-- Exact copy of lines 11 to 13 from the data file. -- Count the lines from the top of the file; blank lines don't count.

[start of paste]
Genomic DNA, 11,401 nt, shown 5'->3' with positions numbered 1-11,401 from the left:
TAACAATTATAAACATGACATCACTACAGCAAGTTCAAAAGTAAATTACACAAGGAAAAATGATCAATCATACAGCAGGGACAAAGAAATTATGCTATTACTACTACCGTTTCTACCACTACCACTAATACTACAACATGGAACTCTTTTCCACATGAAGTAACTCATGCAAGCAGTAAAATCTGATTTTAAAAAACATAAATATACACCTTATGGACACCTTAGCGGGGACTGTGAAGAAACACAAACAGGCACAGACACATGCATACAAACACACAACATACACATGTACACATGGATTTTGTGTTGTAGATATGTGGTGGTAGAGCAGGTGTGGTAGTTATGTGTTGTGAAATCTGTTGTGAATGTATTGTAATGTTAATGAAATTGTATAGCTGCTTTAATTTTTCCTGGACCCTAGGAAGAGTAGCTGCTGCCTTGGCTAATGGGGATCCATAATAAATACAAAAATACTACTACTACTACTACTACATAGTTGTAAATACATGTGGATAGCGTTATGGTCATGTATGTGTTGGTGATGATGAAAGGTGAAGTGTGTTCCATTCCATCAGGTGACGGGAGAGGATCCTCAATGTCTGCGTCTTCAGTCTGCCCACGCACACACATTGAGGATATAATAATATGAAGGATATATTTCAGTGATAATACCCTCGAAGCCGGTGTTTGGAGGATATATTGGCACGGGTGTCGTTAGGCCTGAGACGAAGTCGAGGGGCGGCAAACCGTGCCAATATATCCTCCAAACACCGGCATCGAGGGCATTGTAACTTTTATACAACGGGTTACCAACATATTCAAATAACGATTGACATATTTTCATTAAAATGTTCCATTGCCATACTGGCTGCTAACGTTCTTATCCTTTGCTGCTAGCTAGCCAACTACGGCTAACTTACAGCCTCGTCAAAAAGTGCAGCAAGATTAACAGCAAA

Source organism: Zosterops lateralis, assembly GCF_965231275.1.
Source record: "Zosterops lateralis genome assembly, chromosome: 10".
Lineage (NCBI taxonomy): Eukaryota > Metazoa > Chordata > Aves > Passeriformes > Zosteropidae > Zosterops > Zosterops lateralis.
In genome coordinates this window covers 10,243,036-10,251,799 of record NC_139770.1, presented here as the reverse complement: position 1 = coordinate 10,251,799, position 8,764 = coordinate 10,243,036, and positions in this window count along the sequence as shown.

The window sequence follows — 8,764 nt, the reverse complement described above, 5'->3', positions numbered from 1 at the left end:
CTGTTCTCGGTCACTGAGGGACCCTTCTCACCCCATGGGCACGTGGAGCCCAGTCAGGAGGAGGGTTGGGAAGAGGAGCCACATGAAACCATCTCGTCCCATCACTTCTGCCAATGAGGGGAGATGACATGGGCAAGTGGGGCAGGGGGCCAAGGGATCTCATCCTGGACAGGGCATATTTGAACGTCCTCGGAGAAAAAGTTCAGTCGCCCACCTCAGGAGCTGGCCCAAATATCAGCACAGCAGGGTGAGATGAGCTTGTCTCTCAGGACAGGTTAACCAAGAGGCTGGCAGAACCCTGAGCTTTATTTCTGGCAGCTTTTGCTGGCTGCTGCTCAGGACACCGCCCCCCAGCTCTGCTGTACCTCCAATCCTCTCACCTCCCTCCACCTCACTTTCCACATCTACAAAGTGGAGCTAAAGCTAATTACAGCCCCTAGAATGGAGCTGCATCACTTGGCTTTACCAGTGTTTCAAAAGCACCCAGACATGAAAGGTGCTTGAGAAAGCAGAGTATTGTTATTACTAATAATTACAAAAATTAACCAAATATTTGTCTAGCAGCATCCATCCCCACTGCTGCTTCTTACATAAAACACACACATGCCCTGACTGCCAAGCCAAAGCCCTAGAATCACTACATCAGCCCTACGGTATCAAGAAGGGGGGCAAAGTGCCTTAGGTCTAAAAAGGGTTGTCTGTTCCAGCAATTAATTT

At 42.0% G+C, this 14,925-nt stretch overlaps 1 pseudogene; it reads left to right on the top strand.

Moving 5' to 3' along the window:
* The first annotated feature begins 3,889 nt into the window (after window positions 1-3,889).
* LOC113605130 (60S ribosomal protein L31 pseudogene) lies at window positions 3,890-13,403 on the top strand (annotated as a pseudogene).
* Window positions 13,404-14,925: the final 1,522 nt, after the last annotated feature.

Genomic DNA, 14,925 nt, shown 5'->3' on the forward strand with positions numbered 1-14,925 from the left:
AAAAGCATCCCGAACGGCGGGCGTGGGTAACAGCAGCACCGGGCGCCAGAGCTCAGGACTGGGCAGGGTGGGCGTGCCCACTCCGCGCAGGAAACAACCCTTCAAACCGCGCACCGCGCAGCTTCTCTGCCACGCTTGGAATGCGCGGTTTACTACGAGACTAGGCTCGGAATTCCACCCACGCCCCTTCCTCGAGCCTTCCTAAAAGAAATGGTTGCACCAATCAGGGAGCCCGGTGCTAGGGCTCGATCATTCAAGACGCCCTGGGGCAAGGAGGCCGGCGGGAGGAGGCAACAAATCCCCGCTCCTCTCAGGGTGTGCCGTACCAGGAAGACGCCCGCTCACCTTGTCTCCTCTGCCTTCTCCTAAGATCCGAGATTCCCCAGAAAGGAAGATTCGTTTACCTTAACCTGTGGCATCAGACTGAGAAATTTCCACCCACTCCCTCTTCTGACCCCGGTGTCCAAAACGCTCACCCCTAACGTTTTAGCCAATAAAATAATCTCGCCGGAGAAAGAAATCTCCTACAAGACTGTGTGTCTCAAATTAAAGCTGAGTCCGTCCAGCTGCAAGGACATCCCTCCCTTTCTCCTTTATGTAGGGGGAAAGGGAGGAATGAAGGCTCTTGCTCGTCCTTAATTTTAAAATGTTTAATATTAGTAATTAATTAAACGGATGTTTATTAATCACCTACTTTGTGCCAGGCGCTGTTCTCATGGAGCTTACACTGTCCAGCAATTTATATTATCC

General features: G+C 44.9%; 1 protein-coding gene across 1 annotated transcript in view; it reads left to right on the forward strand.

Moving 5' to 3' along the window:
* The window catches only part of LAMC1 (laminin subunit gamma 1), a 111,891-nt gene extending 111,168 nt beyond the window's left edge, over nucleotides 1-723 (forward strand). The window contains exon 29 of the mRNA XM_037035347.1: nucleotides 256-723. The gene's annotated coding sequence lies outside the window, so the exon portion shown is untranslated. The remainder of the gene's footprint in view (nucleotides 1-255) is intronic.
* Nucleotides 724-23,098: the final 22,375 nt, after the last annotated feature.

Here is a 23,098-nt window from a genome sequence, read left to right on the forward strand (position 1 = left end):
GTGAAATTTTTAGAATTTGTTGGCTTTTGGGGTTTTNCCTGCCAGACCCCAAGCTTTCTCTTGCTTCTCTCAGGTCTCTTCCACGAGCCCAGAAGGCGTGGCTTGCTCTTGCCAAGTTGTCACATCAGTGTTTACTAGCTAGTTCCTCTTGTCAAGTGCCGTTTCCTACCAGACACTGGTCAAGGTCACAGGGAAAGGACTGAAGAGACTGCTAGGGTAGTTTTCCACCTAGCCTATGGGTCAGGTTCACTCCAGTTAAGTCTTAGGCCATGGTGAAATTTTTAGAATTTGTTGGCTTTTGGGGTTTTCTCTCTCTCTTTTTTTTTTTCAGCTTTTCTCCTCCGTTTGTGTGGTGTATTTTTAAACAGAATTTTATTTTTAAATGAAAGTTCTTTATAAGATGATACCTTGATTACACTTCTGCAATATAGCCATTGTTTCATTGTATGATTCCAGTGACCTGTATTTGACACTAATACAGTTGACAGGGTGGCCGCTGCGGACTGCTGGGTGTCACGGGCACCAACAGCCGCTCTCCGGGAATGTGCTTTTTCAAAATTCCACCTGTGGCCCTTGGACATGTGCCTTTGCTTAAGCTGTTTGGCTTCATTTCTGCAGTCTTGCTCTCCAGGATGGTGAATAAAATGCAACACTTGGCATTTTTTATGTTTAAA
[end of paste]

* The first annotated feature begins 3,889 nt into the window (after window positions 1-3,889).
* LOC113605130 (60S ribosomal protein L31 pseudogene) lies at window positions 3,890-13,403 on the top strand (annotated as a pseudogene).
* Window positions 13,404-14,925: the final 1,522 nt, after the last annotated feature.